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Tuesday, April 8, 2014

New blog

Hey folks,

I haven't been keeping up on this blog very well, for any followers who may be interested I started a new blog, focusing just on the area where I have lived my whole life. I have a few pending posts, and a handful of posts already on there. Check it out!

http://tfpec.blogspot.com/

Thursday, May 2, 2013

St. Something Church

Construction started in 1903 on this large limestone church  building, located on a busy corner in a New York city. A famous city architect was put in charge of designing the building, which was needed to ease the overcrowding at the parish's other church in the city.



The building is in terrible shape, due to it being closed in 1978. The fake stone mixed with the baby blue roof made the interior quite interesting. 

 Not much of the stained glass has survived.


 The stairs were some of the only non rotted wood in the building.
 For some reason there were deep fryers left in here.
 The alter has been removed, along with basically every thing in here.


 The side of the building.

Thursday, January 31, 2013

Our Decrepit State Parks Part I

Throughout the state of New Jersey, there are several state parks with unused and neglected buildings. Most  of these buildings are of extreme historical significance, as I will further explain in this post. Though they are owned by the state, they receive very little money, nowhere near enough to upkeep them. I'll let the pictures explain the rest.

Long Pond Ironworks State Park: The Ironworks

The history of this quaint town goes back to 1766, when a man named Peter Hasenclever founded an iron forge referred to as the Long Pond Ironworks, named after the body of water it relied on for power. The Ironworks helped the continental army in the Revolutionary War, the War of 1812, and the Civil War. The industry demanded workers, and before long the Village of Hewitt was formed. The iron working ceased at the site in 1882, but other industry continued to thrive, mostly mining. Unfortunately by the 1950's, the industry was beginning to die out, and the land was donated to the state in 1957. It was designated as a state park three decades later. So what has become of this incredibly historic village?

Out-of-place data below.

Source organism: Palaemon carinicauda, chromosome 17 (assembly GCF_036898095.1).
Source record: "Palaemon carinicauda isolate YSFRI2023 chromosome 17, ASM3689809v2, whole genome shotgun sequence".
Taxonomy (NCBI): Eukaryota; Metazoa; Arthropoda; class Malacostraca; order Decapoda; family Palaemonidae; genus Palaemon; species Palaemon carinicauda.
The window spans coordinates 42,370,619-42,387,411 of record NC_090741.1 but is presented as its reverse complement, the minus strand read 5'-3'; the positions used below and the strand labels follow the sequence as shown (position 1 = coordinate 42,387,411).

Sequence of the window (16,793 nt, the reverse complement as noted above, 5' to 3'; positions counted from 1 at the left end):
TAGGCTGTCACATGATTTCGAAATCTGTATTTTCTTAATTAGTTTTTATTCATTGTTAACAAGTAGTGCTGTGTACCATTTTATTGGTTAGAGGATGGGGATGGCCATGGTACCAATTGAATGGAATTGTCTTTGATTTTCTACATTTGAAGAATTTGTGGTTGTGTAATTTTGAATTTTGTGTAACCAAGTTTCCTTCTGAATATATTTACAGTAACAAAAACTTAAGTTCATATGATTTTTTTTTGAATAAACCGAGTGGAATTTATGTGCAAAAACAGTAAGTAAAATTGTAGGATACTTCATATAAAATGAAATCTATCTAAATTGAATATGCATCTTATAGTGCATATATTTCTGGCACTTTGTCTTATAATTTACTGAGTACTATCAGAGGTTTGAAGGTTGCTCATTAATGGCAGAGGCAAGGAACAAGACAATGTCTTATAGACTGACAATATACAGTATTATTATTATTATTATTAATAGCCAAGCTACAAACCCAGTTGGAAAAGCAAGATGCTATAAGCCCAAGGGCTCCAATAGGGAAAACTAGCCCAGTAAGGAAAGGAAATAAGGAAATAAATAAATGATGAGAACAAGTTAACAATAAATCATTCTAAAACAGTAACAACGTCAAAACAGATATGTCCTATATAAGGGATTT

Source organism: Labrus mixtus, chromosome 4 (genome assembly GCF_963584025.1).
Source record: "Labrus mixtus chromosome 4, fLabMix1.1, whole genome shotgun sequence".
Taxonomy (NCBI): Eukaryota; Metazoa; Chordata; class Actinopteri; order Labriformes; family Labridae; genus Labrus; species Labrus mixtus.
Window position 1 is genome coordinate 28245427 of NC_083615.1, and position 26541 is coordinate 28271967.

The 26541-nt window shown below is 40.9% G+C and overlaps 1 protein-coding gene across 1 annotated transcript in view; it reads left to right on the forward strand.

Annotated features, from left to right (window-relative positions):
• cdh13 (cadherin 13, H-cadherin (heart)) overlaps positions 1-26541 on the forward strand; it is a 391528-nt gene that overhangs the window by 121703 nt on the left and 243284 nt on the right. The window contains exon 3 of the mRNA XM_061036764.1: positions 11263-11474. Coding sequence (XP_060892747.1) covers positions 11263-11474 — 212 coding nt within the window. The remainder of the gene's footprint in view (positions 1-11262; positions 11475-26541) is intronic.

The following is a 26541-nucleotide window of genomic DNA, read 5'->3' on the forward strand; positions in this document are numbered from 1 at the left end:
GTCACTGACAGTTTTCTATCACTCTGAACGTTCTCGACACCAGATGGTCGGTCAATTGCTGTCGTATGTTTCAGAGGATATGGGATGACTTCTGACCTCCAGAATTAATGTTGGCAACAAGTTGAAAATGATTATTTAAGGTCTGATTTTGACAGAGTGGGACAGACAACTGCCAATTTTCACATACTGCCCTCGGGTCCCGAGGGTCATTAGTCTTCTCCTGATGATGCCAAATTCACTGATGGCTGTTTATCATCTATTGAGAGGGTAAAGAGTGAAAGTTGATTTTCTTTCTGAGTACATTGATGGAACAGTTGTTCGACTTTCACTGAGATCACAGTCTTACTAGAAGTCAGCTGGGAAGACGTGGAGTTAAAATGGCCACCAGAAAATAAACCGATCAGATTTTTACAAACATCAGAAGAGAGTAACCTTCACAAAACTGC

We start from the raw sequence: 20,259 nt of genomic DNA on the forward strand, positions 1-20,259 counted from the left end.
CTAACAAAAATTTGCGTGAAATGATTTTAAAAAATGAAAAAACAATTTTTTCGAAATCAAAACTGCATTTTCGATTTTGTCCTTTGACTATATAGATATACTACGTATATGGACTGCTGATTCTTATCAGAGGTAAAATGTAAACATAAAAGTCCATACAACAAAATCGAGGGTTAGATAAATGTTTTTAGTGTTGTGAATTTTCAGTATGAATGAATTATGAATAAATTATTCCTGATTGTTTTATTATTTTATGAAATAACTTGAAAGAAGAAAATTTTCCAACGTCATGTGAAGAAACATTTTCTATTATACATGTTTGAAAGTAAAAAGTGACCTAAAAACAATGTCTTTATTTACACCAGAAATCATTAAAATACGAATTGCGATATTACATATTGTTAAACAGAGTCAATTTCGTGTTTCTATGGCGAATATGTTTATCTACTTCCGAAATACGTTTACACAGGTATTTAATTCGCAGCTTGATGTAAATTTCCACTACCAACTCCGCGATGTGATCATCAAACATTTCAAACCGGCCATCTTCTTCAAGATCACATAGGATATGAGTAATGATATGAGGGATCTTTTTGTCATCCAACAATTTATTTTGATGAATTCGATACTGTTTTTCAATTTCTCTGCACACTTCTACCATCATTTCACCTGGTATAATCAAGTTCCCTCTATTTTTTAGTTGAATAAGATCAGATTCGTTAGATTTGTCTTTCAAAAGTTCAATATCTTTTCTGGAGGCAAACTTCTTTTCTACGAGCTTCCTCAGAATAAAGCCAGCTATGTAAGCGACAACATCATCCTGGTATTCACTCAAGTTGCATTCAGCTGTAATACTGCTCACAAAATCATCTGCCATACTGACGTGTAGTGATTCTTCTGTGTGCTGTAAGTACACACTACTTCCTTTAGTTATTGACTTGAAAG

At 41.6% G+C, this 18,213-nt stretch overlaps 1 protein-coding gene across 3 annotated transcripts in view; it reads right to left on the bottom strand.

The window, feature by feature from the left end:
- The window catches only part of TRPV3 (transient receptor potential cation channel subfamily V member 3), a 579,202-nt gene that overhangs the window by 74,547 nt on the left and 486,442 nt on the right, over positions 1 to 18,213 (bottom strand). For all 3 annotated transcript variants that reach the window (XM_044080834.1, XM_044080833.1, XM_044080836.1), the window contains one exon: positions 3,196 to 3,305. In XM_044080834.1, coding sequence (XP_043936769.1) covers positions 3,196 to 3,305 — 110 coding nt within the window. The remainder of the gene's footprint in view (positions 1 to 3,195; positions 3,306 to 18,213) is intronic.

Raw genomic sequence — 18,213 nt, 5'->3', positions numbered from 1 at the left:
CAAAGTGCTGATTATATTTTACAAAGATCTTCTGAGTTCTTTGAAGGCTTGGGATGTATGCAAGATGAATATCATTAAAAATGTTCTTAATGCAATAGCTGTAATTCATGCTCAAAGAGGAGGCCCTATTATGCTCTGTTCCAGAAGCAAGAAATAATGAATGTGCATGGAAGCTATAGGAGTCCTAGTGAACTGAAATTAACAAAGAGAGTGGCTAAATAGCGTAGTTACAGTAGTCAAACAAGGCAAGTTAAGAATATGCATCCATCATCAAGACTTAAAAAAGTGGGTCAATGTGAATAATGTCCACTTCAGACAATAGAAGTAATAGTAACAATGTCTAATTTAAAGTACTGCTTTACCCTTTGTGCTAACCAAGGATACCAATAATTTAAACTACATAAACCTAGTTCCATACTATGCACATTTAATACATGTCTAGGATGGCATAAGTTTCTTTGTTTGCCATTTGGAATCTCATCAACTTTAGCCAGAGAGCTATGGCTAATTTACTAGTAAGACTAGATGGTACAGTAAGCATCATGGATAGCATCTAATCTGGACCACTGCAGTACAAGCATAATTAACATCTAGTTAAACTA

The original furnaces from 1766.










The Workers Houses


This is the Laird West House. This house has seen a tremendous amount of neglect. As you can see, they are thankful for the new roof. Unfortunately, they have to use the banner to cover the hole in the front of the building. The inside looks even worse.


I find it interesting that they board up the windows with plywood painted to look like windows. Its very clever.





This Craftsman Style Bungalow has also seen better days. I cant find  any info on what year this built, or the family who owned it. 



This pink house doesn't seem to be too structurally compromised. It was originally occupied by the Stites family.




This other workers house is being overtaken by foliage. I can also hardly find any info on this building.














This is referred to as the Stone Double House. It is the oldest house on the property, dating back to the 1760's. I believe it has undergone a decent amount of renovation on the inside, and it is sealed up really well.